1970s Eighth Avenue: the “Minnesota Strip”

“Minnesota Strip” could describe Eighth Avenue between 42nd and 50th Streets today, with so many midwestern-looking tourists ambling between hotels like the Milford Plaza and nearby Broadway theaters.

TimessquarehookersBut the nickname has a seedier origin. It was coined by cops in the 1970s because a huge proportion of the prostitutes who worked that stretch of Eighth Avenue were teenage runaways from Minnesota.

A November 28, 1977 Time article reported this:

“The most sensational special link the committee found was the ‘Minneapolis Connection,’ in which young girls from that city, itself a magnet for runaways from much of the upper Midwest, move into New York in such large numbers that a section of Manhattan’s Eighth Avenue has long been known as the ‘Minnesota Strip.’

“Minneapolis police claim that up to 400 juveniles a year from the area are lost to other cities, with most of the youths winding up in prostitution in New York.”

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19 Responses to “1970s Eighth Avenue: the “Minnesota Strip””

  1. mykola (mick) dementiuk Says:

    At the time a few girls took me to a hotel on 40th Street off 8th Avenue, not exactly on the Minnesota Strip but the sex with a teenager, which I was at the time too, was spectacular!

  2. Nabe News: September 21 - Bowery Boogie | A Lower East Side Chronicle Says:

    [...] history of “Minnesota Strip,” the stretch of Eighth Avenue between 42nd and 50th Streets.  Back in the 1970s the area was [...]

  3. Ducky Says:

    I actually was from Minnesota and I worked at Show World. And truth be told, 99.9% of the women on 8th were not from Minnesota. Minneapolis Police Department sent a task force at one point to seek out runaways from the state. Low and behold they found not one woman/girl from Minnesota. Prostitutes from the area had just taken to using Minnesota as their faux home state as part of their persona. When someone asked a girl where she was from they automatically shot back, “Minnesota.” Just one more way a prostitute could create a barrier between her actual self/name/history and the streets.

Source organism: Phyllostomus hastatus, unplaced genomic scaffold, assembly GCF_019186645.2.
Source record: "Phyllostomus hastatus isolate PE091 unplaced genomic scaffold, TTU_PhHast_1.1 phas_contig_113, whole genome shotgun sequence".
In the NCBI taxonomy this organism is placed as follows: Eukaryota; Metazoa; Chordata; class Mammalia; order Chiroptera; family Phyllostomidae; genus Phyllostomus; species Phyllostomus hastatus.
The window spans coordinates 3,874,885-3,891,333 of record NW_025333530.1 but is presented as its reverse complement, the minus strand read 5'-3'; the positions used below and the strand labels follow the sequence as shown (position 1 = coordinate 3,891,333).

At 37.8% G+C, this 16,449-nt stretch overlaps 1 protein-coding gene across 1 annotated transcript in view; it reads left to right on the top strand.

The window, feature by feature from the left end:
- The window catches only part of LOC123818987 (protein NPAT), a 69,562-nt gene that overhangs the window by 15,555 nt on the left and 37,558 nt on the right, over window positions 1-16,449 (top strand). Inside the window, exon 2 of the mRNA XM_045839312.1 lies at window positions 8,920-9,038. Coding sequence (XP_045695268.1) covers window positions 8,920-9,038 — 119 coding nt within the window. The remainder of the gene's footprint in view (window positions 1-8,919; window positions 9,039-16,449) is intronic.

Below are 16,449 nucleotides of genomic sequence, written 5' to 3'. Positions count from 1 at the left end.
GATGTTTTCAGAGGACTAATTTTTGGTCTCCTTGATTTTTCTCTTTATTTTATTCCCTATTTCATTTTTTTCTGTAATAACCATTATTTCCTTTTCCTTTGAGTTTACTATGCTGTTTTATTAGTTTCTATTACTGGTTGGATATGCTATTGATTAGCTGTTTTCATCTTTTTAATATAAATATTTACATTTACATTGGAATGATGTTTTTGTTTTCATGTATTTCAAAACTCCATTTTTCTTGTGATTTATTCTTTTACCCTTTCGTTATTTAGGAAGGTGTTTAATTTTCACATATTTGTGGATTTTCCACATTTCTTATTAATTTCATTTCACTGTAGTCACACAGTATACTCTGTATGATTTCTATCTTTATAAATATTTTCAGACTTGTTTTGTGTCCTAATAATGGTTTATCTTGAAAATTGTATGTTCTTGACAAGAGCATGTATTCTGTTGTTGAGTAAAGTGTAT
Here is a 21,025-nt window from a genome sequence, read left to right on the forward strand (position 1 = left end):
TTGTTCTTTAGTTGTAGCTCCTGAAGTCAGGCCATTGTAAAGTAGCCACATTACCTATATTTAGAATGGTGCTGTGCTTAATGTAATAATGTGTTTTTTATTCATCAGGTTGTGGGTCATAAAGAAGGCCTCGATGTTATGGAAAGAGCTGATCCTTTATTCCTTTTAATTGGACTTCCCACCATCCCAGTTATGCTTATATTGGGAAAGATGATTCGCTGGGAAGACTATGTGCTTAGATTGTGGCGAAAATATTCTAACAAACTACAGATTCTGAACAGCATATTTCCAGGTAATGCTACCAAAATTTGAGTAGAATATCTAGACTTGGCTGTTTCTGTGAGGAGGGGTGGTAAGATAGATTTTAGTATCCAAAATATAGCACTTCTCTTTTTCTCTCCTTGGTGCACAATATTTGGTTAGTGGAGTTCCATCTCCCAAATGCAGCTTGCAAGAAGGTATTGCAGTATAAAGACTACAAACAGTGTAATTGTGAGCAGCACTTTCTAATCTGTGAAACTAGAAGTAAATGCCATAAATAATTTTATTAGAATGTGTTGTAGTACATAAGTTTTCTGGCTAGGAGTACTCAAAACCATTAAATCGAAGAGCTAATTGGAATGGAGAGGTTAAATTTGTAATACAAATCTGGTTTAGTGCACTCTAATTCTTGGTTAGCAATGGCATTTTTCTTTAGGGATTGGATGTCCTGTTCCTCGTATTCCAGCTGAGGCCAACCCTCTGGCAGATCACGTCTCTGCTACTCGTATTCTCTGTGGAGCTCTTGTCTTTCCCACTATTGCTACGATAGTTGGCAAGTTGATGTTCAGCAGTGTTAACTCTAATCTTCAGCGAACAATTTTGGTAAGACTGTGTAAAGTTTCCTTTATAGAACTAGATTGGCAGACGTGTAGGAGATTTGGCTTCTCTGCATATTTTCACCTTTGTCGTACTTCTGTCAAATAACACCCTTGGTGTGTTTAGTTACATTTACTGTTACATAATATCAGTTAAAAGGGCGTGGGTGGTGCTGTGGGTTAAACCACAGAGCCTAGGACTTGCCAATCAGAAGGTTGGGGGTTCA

4. wildnewyork Says:

    They sure fooled the police! And the media too.

  5. mykola (mick) dementiuk Says:

    It still was a great place to get a girl for ten bucks, hotel was about four fifty, not bad.

  6. NYCDreamin Says:

    Check out the song “Minnesota Strip” by the Dictators. This version is by the Nomads with Handsome Dick Manitoba on vocals…good stuff.

  7. Sean Says:

    Nowadays all the newbie youth are claimed to be from Ohio.

    Wha’ happened?

  8. Barbara Amaya Says:

    I actually worked that area back in the 70’s and am alive to tell about it…I havent been back to New York since the early 80’s. People tell me I should write about it and I have started to.

  9. Miquel Says:

    I was a hard line street person, the teenagers then was plentiful. What is desired now was readily availble the honey and wheat look.

    One would wonder how many bodies is hidden there over the 2 decades of wild times.

  10. Worldwide Plaza, all business in a scruffy neighborhood - The Bowery Boys Says:

    […] was particularly known as a harbor for prostitution in the 1960s and 70s, sometimes known as the ‘Minnesota Strip’, an unfortunate nickname gleaned from the supposed Midwestern origins of many of the avenue’s […]

  11. A serial killer stalks Times Square in the 1970s | Ephemeral New York Says:

    […] The similarities between the three crime scenes led law enforcement to dub the killer the “Times Square Ripper,” a man who apparently targeted vulnerable sex workers in an area so sleazy, a stretch of it was dubbed  “The Minnesota Strip” for all the teenage runaways from Middle America who ended up the…. […]

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